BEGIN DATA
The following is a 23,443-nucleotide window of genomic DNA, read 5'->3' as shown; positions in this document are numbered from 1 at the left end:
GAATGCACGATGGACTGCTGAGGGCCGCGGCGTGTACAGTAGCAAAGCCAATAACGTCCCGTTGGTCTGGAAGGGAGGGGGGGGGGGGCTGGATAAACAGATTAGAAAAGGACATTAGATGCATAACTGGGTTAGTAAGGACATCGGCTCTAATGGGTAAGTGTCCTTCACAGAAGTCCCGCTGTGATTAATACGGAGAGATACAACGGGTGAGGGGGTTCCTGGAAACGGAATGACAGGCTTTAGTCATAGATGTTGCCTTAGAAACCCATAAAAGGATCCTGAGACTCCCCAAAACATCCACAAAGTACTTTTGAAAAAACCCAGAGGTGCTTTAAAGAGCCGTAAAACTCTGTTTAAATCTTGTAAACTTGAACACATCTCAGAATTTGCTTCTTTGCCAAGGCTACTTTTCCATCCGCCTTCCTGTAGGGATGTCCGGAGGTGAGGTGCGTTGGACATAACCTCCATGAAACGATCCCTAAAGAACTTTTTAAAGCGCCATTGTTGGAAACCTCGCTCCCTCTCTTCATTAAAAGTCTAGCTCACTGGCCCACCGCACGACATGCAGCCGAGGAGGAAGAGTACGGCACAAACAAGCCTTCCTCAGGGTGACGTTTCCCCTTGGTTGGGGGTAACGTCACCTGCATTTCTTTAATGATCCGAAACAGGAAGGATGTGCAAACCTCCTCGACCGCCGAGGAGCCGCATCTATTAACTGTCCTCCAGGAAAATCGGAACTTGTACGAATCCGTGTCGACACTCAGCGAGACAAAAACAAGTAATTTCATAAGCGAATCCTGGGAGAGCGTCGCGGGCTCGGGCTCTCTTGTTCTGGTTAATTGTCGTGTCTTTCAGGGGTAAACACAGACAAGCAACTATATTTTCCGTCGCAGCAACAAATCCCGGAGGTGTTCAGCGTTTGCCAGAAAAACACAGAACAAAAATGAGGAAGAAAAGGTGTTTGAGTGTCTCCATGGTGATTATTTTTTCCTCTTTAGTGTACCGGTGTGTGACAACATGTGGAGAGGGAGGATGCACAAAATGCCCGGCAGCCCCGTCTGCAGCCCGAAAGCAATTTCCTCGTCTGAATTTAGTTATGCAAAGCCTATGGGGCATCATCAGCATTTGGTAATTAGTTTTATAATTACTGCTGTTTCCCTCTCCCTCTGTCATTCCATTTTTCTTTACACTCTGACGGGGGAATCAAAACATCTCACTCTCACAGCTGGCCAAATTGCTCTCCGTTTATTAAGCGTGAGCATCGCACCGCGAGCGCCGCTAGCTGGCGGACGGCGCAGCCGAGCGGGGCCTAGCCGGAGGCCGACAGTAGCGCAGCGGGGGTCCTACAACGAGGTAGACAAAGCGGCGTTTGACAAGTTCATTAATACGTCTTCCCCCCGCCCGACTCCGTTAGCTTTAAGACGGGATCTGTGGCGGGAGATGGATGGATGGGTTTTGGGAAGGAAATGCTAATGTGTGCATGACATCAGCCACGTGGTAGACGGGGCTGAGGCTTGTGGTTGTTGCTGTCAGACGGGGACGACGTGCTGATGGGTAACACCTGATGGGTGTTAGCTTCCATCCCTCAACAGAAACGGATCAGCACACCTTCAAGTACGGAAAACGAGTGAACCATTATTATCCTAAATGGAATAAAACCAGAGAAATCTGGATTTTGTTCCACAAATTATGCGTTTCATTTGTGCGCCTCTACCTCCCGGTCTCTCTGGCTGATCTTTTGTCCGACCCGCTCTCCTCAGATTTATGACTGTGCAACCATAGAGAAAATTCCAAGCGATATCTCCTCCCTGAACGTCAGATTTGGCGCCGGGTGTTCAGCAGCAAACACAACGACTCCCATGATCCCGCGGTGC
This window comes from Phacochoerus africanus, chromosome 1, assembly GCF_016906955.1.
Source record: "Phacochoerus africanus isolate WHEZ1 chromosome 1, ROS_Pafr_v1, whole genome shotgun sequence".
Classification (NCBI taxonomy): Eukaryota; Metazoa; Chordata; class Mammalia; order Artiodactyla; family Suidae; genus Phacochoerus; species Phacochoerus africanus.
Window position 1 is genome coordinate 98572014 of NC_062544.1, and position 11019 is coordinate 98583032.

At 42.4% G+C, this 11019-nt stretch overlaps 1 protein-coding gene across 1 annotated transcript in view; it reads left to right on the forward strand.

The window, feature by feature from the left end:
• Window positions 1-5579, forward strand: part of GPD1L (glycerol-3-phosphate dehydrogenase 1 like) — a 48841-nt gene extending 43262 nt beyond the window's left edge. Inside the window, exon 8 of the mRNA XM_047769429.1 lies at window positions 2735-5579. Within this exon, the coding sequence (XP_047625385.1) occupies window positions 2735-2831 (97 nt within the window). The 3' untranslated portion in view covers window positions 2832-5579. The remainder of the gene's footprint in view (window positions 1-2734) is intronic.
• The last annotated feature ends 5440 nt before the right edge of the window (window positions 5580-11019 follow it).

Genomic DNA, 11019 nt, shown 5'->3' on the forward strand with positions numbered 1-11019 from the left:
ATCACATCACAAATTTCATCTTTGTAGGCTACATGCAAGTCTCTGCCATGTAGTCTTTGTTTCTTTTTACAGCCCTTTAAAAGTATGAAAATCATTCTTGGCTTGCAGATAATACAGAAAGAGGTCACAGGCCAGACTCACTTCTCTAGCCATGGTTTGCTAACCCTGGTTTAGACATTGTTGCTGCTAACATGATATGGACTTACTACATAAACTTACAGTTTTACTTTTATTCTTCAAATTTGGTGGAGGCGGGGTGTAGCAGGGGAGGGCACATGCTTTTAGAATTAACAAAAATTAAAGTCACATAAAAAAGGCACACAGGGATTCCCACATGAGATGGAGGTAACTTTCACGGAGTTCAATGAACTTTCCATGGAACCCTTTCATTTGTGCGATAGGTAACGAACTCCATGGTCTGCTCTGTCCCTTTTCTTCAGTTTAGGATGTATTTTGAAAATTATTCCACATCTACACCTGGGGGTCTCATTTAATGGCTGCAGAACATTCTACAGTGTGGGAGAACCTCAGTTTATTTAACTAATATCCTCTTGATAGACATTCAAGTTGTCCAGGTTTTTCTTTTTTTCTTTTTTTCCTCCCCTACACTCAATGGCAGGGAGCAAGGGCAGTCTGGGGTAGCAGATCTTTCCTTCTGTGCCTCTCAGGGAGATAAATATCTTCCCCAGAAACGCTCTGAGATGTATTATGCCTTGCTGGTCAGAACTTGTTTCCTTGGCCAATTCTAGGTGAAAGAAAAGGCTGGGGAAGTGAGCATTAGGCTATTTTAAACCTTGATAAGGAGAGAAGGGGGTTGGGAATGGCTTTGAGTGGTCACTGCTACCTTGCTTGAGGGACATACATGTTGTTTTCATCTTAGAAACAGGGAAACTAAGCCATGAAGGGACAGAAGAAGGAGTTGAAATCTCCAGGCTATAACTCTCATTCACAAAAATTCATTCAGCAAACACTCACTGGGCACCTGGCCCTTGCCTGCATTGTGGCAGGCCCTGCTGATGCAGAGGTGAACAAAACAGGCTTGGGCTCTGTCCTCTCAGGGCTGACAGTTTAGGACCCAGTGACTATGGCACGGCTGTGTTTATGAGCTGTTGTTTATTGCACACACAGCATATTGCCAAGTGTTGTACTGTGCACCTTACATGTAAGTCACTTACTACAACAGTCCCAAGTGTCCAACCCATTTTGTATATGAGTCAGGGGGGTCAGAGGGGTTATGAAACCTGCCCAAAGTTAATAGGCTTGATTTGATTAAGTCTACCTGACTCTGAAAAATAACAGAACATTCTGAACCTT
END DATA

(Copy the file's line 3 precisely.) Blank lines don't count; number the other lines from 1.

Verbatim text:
This window comes from Phacochoerus africanus, chromosome 1, assembly GCF_016906955.1.